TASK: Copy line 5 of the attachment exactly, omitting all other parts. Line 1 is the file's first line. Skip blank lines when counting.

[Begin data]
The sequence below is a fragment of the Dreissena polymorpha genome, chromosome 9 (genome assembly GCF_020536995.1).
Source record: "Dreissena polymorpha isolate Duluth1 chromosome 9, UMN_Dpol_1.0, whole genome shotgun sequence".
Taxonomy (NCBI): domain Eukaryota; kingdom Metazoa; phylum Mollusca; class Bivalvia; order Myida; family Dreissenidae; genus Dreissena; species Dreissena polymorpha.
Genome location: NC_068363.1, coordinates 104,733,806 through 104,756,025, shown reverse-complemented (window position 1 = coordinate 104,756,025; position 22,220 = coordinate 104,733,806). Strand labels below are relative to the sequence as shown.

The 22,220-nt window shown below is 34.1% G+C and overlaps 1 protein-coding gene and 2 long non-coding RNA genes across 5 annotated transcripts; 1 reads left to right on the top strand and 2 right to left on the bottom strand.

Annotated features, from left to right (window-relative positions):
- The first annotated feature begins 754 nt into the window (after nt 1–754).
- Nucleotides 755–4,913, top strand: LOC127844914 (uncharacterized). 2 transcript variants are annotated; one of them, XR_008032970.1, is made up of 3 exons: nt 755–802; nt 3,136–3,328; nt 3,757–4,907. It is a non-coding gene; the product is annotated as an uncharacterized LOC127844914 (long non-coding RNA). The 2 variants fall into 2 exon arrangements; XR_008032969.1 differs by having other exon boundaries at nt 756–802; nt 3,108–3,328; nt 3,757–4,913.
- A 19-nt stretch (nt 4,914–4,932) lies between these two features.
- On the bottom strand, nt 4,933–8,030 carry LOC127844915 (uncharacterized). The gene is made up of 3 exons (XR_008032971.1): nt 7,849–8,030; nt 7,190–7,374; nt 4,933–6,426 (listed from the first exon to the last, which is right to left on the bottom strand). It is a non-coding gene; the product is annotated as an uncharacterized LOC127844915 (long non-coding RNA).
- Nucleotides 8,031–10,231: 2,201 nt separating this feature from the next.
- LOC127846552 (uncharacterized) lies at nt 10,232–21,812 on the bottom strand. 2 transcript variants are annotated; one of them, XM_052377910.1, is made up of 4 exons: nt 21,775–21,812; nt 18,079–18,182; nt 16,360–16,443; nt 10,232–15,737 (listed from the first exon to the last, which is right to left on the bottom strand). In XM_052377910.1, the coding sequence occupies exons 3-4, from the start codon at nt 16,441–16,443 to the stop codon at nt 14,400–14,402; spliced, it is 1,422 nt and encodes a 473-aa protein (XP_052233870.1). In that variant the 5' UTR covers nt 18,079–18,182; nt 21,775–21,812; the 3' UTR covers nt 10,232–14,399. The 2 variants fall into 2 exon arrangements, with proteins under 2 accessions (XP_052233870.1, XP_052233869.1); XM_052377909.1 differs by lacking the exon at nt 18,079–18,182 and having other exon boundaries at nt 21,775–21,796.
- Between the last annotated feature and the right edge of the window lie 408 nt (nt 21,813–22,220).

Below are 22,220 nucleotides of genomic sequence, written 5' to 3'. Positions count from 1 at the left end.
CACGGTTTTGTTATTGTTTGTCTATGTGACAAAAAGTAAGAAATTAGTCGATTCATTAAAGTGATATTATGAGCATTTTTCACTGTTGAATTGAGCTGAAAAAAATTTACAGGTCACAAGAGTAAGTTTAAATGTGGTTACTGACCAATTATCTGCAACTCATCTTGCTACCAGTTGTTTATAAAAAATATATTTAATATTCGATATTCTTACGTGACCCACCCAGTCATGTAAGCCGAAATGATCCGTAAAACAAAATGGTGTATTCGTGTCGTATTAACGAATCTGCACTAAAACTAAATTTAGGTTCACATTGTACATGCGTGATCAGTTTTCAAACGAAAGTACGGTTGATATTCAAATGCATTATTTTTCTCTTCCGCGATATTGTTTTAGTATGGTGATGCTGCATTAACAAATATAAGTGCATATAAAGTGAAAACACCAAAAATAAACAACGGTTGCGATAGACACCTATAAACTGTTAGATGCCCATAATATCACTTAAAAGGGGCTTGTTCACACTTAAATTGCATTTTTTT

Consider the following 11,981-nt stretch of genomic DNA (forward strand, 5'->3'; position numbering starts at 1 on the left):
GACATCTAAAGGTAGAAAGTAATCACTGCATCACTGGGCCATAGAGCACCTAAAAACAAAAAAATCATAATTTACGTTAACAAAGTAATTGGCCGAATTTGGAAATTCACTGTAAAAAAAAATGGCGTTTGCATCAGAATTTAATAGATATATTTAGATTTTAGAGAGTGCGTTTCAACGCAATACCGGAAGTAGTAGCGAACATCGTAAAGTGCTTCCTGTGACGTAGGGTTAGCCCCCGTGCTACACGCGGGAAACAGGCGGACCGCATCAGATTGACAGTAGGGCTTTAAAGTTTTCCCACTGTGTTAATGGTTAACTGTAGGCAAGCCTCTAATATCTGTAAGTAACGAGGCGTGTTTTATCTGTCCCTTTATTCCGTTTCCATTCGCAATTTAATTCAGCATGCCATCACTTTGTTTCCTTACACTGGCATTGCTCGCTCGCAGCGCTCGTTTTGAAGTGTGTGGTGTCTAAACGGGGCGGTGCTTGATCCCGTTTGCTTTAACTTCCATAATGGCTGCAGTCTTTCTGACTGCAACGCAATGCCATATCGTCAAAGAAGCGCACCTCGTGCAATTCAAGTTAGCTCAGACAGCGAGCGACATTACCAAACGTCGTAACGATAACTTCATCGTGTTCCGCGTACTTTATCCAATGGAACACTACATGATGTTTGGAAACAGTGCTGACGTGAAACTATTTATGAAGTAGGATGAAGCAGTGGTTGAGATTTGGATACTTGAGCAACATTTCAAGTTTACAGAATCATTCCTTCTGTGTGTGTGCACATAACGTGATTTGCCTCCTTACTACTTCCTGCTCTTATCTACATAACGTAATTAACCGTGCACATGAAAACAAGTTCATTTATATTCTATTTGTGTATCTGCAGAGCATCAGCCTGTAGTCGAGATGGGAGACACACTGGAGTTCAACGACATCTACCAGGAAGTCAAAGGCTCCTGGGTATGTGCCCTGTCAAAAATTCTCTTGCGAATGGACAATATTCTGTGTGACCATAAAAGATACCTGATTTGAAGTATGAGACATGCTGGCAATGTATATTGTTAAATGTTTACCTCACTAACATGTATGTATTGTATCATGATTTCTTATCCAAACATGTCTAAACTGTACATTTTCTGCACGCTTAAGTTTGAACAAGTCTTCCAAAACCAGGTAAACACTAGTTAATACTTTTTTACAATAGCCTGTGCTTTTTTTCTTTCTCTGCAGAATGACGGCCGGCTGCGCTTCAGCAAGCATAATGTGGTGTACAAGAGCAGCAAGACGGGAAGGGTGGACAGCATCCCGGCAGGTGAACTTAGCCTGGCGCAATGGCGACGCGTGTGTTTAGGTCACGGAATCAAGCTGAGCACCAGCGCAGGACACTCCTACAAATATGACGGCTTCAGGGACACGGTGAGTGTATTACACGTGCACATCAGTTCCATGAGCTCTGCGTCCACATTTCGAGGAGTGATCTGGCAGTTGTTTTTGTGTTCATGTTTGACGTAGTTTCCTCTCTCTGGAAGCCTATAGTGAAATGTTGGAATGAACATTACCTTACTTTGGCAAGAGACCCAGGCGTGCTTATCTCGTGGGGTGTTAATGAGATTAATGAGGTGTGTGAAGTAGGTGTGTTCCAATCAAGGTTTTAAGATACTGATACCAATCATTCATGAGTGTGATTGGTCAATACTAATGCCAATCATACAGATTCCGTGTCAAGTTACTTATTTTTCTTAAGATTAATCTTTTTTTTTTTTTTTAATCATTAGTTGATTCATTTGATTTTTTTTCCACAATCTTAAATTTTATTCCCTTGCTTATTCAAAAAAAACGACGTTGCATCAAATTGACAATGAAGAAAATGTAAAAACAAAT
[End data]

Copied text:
The 22,220-nt window shown below is 34.1% G+C and overlaps 1 protein-coding gene and 2 long non-coding RNA genes across 5 annotated transcripts; 1 reads left to right on the top strand and 2 right to left on the bottom strand.